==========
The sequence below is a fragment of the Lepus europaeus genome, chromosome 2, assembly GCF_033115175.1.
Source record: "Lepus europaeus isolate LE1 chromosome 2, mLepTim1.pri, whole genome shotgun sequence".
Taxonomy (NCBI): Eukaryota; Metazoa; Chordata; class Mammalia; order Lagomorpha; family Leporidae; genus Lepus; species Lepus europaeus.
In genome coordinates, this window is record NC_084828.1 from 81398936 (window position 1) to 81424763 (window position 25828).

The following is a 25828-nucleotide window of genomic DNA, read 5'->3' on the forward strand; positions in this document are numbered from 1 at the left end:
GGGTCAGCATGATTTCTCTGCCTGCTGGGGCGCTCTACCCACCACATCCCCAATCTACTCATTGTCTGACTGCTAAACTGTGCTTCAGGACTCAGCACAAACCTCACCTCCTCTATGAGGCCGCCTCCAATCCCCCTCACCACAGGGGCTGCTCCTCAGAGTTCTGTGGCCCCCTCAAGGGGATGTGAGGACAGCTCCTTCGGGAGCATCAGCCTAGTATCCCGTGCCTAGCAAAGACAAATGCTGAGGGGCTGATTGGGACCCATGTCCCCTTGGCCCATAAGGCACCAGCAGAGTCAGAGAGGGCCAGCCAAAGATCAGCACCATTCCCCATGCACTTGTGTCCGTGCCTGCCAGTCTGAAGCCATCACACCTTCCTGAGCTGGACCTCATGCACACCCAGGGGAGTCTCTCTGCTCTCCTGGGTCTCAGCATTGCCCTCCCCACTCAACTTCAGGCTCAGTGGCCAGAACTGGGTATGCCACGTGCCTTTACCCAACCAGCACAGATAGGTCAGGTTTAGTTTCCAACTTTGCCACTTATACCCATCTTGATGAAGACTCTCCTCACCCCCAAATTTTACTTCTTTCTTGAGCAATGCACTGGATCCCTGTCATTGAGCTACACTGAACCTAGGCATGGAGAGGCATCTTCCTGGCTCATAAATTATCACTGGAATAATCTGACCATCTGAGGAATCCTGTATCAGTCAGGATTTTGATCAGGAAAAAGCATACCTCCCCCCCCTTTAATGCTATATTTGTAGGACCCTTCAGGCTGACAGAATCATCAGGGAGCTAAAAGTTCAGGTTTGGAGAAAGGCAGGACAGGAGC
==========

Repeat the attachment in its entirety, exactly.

The sequence below is a fragment of the Lepus europaeus genome, chromosome 2, assembly GCF_033115175.1.
Source record: "Lepus europaeus isolate LE1 chromosome 2, mLepTim1.pri, whole genome shotgun sequence".
Taxonomy (NCBI): Eukaryota; Metazoa; Chordata; class Mammalia; order Lagomorpha; family Leporidae; genus Lepus; species Lepus europaeus.
In genome coordinates, this window is record NC_084828.1 from 81398936 (window position 1) to 81424763 (window position 25828).

The following is a 25828-nucleotide window of genomic DNA, read 5'->3' on the forward strand; positions in this document are numbered from 1 at the left end:
GGGTCAGCATGATTTCTCTGCCTGCTGGGGCGCTCTACCCACCACATCCCCAATCTACTCATTGTCTGACTGCTAAACTGTGCTTCAGGACTCAGCACAAACCTCACCTCCTCTATGAGGCCGCCTCCAATCCCCCTCACCACAGGGGCTGCTCCTCAGAGTTCTGTGGCCCCCTCAAGGGGATGTGAGGACAGCTCCTTCGGGAGCATCAGCCTAGTATCCCGTGCCTAGCAAAGACAAATGCTGAGGGGCTGATTGGGACCCATGTCCCCTTGGCCCATAAGGCACCAGCAGAGTCAGAGAGGGCCAGCCAAAGATCAGCACCATTCCCCATGCACTTGTGTCCGTGCCTGCCAGTCTGAAGCCATCACACCTTCCTGAGCTGGACCTCATGCACACCCAGGGGAGTCTCTCTGCTCTCCTGGGTCTCAGCATTGCCCTCCCCACTCAACTTCAGGCTCAGTGGCCAGAACTGGGTATGCCACGTGCCTTTACCCAACCAGCACAGATAGGTCAGGTTTAGTTTCCAACTTTGCCACTTATACCCATCTTGATGAAGACTCTCCTCACCCCCAAATTTTACTTCTTTCTTGAGCAATGCACTGGATCCCTGTCATTGAGCTACACTGAACCTAGGCATGGAGAGGCATCTTCCTGGCTCATAAATTATCACTGGAATAATCTGACCATCTGAGGAATCCTGTATCAGTCAGGATTTTGATCAGGAAAAAGCATACCTCCCCCCCCTTTAATGCTATATTTGTAGGACCCTTCAGGCTGACAGAATCATCAGGGAGCTAAAAGTTCAGGTTTGGAGAAAGGCAGGACAGGAGC